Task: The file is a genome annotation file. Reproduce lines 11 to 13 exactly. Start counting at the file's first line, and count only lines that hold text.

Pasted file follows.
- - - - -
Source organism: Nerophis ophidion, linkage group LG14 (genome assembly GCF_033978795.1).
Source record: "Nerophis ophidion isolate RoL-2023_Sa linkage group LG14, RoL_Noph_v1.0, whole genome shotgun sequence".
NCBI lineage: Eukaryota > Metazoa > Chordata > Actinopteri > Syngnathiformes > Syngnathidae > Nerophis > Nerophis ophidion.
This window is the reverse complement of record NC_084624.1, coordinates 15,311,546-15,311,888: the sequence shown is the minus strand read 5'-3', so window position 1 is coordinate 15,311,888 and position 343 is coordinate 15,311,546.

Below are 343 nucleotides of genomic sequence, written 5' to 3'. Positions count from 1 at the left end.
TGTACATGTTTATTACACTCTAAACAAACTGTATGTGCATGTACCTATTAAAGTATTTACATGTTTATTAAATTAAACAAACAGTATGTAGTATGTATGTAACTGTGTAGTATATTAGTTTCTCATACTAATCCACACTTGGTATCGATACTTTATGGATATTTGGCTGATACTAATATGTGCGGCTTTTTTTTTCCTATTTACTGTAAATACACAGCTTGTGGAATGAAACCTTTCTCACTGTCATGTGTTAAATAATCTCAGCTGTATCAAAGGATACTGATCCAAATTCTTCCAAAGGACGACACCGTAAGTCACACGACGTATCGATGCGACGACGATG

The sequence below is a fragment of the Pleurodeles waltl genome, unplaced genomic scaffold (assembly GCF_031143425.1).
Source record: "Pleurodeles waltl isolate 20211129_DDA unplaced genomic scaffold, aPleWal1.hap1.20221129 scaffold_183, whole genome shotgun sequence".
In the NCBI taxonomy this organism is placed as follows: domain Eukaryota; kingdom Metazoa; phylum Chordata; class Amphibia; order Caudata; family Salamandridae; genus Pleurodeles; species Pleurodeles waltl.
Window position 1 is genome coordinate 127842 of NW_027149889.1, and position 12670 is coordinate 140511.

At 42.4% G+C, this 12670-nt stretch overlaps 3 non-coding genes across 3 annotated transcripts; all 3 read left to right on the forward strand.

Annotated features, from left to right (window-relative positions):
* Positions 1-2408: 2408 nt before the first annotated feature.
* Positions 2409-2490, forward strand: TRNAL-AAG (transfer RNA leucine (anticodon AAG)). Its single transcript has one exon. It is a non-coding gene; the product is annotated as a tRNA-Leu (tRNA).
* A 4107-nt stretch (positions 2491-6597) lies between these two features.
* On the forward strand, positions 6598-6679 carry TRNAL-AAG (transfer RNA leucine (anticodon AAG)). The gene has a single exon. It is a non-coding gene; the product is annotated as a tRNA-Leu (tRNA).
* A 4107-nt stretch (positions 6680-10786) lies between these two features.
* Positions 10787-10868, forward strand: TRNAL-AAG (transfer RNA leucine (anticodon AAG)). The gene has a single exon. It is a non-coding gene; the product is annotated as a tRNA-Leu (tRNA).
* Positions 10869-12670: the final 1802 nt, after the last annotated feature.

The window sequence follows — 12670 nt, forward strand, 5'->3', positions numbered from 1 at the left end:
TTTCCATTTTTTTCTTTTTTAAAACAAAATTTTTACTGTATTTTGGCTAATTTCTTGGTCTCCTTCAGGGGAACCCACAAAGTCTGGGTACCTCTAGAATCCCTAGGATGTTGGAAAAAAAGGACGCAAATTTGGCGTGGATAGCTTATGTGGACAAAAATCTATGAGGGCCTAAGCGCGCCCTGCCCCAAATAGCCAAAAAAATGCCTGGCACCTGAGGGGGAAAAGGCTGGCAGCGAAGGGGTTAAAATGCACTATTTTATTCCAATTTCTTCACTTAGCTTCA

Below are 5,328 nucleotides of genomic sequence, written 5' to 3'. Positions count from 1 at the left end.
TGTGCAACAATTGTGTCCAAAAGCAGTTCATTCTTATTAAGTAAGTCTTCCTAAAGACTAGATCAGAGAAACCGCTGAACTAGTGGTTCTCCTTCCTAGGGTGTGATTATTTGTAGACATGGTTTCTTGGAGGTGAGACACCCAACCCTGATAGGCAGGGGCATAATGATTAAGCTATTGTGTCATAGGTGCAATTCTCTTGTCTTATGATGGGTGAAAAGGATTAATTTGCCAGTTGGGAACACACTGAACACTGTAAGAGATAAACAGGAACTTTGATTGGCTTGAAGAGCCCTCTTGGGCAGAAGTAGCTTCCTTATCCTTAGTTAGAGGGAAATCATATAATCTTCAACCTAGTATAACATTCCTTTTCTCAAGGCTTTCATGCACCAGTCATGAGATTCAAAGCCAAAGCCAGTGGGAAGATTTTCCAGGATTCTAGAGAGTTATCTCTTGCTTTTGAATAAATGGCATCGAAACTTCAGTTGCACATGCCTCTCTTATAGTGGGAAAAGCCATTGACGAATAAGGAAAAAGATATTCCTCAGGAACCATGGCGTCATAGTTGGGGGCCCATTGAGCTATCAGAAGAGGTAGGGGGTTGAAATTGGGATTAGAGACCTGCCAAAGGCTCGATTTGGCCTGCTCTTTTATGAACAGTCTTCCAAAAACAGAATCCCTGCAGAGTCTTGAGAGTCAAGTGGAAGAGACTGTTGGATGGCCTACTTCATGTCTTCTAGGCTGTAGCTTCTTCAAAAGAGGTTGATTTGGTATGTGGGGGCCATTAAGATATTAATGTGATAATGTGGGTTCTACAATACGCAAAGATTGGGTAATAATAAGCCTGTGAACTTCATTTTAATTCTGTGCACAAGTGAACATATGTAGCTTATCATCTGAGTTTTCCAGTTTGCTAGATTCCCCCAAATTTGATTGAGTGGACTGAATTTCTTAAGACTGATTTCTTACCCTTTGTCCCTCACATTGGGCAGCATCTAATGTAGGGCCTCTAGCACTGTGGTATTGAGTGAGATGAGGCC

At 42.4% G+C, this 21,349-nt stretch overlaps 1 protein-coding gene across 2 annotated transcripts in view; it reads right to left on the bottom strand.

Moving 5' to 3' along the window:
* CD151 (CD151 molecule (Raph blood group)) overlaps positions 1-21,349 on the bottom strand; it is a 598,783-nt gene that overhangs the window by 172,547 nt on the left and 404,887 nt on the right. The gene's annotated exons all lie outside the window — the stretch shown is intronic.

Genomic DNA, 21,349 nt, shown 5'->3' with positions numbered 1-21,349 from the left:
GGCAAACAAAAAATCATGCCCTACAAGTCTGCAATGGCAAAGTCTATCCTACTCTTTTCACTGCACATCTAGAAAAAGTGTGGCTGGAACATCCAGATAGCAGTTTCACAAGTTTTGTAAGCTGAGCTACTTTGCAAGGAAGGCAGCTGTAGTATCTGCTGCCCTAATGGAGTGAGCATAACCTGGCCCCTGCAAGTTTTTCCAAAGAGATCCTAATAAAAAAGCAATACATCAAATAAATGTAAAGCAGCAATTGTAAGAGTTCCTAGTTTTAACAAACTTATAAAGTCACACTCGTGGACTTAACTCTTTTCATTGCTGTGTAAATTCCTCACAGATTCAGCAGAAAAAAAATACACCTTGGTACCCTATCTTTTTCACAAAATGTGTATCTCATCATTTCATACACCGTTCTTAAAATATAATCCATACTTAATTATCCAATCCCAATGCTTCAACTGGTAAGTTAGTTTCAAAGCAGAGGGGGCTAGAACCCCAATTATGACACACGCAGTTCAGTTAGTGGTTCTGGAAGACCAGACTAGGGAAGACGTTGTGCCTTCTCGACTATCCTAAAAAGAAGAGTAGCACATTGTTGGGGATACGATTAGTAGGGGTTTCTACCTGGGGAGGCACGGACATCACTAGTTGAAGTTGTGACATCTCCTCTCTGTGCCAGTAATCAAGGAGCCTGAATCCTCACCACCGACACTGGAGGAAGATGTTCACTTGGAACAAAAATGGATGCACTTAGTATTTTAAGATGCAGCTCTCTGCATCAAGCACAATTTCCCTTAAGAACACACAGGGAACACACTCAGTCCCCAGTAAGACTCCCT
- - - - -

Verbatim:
At 42.4% G+C, this 12670-nt stretch overlaps 3 non-coding genes across 3 annotated transcripts; all 3 read left to right on the forward strand.

Annotated features, from left to right (window-relative positions):
* Positions 1-2408: 2408 nt before the first annotated feature.